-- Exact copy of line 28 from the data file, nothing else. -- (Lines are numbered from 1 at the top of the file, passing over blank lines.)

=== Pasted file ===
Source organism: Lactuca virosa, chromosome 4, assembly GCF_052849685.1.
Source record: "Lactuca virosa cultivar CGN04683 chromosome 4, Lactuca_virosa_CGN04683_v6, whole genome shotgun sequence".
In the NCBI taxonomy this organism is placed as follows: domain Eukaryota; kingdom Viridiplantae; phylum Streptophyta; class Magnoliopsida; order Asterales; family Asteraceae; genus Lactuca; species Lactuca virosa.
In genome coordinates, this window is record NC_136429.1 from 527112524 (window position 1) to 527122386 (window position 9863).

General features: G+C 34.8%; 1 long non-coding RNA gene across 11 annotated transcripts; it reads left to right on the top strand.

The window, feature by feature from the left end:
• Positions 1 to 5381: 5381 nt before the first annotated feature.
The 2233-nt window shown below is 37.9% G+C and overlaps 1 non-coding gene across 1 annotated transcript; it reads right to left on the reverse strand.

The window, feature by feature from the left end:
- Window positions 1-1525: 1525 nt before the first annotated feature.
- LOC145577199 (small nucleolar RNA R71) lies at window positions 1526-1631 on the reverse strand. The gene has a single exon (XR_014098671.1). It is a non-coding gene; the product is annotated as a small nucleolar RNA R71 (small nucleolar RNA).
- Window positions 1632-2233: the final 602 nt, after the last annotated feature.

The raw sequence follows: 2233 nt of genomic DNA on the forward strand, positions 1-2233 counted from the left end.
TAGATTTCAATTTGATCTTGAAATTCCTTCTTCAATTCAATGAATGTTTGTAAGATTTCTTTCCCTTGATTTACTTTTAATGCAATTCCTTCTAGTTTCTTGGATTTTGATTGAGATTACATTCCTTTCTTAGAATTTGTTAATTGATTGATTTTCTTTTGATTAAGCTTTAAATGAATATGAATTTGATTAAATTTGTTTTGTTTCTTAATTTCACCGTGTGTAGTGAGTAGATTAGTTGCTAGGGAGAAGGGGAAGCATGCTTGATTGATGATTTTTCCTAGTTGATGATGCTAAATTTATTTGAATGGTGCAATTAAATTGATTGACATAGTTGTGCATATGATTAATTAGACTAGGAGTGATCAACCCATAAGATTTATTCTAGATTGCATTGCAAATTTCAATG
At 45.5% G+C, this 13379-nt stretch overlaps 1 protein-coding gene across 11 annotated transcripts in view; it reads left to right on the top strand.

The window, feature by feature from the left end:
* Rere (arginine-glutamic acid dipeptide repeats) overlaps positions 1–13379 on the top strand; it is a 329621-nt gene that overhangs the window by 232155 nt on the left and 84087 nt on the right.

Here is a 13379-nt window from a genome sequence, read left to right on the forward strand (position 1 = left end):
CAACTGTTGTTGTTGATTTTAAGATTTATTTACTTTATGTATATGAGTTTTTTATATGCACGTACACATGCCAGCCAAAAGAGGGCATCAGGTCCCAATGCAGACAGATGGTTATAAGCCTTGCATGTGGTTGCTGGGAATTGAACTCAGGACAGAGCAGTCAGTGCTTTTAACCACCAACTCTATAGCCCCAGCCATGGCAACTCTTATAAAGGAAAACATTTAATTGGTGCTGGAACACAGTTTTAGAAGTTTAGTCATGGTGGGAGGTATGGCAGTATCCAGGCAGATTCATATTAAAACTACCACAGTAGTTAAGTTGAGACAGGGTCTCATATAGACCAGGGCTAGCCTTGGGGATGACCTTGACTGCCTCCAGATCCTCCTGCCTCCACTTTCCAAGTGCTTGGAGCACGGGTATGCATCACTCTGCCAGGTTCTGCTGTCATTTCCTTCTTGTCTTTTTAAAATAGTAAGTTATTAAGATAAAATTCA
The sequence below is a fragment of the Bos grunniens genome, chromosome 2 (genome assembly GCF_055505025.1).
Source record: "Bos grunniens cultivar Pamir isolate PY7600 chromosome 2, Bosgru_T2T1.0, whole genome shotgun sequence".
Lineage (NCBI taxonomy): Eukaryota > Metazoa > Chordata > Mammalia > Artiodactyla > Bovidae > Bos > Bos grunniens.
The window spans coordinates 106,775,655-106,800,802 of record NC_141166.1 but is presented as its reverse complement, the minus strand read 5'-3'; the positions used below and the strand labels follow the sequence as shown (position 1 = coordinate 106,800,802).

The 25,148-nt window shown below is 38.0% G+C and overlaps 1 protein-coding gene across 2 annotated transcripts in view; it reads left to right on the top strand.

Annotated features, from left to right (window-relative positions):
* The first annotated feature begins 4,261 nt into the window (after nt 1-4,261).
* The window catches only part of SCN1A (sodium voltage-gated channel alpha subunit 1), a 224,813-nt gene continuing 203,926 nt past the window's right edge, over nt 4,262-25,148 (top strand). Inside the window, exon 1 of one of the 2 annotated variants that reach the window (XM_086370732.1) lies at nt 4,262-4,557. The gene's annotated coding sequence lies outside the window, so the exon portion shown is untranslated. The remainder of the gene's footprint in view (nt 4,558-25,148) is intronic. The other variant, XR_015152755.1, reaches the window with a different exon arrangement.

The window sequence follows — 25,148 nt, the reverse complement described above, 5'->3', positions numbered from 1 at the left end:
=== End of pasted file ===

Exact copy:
The window sequence follows — 25,148 nt, the reverse complement described above, 5'->3', positions numbered from 1 at the left end: